Start slow and build up. Copresent a poster session with a coworker at a local conference and work up to presenting alone. Many conferences have 101 workshop sessions meant to share tips with new teachers. Make sure to learn how to get research funding when possible from your employer to cover transportation, lodging, and conference fees. There are also plenty of publishing opportunities that do not require original research, such as the newsletters for regional associations for language teachers; TESOL’s TESOL Connections; TESOL’s interest section newsletters; or the quarterly journal English Teaching Forum, published by the U.S. Department of State. Publishing articles and participating in conferences helps new and experienced teachers alike develop professionally, become better teachers, and improve the teaching community.

The choice to be a teacher carries considerable moral responsibility: to help others develop the skills and knowledge they need to better themselves and the communities in which they live (Osguthorpe & Sanger, 2013). With the right mindset, it can be a noble and rewarding profession well worth its learning curve. Although experiencing some setbacks is inevitable while becoming a seasoned English language educator, by following these tips, you will be able to have smoother sailing throughout your career.

References

Nunan, D. (1991). Language teaching methodology: A textbook for Teachers. Cambridge University Press.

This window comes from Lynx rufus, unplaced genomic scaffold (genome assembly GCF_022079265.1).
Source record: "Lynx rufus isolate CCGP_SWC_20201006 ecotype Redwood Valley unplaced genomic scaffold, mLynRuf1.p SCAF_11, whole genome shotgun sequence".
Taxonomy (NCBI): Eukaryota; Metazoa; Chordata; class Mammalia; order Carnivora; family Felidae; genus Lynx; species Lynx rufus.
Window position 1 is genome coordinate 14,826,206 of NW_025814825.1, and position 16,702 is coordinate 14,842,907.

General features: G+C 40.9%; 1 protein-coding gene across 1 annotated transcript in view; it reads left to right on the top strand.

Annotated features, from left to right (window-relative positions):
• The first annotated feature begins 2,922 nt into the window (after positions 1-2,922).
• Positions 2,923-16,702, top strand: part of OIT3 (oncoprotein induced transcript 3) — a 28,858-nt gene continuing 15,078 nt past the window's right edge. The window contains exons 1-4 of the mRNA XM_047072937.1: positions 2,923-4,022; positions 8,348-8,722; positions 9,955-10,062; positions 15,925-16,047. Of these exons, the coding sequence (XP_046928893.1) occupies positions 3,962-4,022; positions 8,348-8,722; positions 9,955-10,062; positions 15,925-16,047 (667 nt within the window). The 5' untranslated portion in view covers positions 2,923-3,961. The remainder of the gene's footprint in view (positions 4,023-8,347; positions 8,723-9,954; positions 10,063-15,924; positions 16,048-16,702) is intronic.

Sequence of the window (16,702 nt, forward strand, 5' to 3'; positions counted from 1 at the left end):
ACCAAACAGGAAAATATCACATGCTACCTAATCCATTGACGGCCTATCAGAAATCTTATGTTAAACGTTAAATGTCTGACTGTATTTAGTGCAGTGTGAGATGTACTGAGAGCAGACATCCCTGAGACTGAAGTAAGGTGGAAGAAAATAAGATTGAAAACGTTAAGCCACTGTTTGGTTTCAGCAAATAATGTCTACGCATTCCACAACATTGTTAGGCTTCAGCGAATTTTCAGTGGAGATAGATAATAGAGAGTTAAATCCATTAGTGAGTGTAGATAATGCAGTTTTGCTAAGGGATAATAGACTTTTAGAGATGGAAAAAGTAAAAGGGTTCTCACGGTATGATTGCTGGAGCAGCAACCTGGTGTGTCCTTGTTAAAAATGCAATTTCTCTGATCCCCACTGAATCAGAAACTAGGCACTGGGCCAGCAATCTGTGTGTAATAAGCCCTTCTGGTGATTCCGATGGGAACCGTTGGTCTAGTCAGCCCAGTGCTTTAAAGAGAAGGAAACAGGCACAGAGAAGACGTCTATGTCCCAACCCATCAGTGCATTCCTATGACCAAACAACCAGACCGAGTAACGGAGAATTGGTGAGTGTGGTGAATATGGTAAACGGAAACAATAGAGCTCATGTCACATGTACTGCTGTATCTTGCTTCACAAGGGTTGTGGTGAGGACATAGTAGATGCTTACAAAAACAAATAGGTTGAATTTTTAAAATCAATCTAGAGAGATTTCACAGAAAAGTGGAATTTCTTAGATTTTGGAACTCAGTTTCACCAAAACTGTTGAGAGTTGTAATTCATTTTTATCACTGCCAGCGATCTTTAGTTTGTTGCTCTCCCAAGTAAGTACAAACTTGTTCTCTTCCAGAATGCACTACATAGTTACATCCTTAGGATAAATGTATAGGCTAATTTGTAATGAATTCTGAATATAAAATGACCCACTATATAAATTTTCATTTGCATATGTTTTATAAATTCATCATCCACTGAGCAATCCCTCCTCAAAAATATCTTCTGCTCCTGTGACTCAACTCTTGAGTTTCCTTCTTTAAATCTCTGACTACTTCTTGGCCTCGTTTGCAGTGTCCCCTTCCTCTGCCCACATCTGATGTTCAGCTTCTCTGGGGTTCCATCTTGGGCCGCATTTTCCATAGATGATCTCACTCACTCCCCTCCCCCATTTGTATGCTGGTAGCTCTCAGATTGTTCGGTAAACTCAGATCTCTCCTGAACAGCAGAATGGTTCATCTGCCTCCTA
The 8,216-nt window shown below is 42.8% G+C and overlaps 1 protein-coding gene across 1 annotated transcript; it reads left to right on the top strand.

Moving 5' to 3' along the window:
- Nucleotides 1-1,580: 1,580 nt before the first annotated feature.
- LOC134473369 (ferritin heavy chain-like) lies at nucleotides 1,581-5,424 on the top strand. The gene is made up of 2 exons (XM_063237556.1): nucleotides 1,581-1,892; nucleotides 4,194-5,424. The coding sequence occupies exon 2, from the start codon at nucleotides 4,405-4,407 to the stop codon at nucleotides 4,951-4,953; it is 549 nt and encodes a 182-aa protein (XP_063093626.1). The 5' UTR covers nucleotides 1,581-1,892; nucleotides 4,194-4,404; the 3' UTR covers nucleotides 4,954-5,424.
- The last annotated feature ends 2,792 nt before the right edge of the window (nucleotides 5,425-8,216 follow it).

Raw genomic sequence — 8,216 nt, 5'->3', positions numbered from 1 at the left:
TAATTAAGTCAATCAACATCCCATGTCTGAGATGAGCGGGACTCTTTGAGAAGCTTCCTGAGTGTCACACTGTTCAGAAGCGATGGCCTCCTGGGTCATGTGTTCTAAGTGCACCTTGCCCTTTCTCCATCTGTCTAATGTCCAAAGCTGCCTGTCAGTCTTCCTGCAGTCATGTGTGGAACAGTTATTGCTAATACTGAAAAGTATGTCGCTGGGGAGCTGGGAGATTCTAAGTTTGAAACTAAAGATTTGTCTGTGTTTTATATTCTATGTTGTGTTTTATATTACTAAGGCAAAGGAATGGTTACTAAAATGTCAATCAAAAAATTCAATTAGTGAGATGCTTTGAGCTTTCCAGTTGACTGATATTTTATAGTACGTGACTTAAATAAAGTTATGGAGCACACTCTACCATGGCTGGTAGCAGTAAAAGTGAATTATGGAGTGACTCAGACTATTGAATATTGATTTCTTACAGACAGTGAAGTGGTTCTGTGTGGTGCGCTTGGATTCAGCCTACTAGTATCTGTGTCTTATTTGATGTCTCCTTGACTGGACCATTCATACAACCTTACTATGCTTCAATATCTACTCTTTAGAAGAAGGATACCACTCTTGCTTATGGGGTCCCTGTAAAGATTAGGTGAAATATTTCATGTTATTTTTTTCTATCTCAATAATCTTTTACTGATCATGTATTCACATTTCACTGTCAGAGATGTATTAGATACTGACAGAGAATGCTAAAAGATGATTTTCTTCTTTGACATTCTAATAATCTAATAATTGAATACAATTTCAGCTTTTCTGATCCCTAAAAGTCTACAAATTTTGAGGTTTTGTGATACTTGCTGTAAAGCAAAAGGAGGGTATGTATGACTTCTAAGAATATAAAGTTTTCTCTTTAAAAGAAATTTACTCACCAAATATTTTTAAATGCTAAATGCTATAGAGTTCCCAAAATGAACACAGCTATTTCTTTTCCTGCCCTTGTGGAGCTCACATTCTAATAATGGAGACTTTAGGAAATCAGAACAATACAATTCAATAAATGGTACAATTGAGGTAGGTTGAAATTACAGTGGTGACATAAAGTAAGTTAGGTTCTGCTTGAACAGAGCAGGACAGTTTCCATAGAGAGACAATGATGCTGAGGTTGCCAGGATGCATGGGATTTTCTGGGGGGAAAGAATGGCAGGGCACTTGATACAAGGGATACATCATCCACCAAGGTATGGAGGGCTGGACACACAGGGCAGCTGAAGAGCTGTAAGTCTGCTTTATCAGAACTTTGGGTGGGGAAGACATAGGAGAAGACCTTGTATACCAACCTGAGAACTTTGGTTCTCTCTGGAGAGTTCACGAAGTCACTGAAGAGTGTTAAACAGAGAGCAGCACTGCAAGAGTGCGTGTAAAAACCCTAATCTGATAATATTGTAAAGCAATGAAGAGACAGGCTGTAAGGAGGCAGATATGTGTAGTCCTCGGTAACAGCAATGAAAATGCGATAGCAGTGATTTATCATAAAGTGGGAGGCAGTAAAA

Osguthorpe, R., & Sanger, M. (2013). The moral nature of teacher candidate beliefs about the purposes of schooling and their reasons for choosing teaching as a career. Peabody Journal of Education, 88(2), 180–197. 10.1080/0161956X.2013.775871

Download this article (PDF)


Laura Dzieciolowski is a global teaching fellow at Tokyo International University in Japan. She graduated with an MA in second language studies with a double specialization in language teaching and program evaluation from the University of Hawai’i at Manoa. She has been teaching at Tokyo International University for 4 years and has also taught in Hawai’i, Spain, and Kuwait.

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Table of Contents
TC Homepage
Designing an Interactive CV as Professional Reflection
9 Ways New ELT Teachers Can Succeed
Planning for Blended Learning: The Right Blend of Time
6 Tips for Successful Continuous PD
TESOL Board Connect: DIY TESOL PD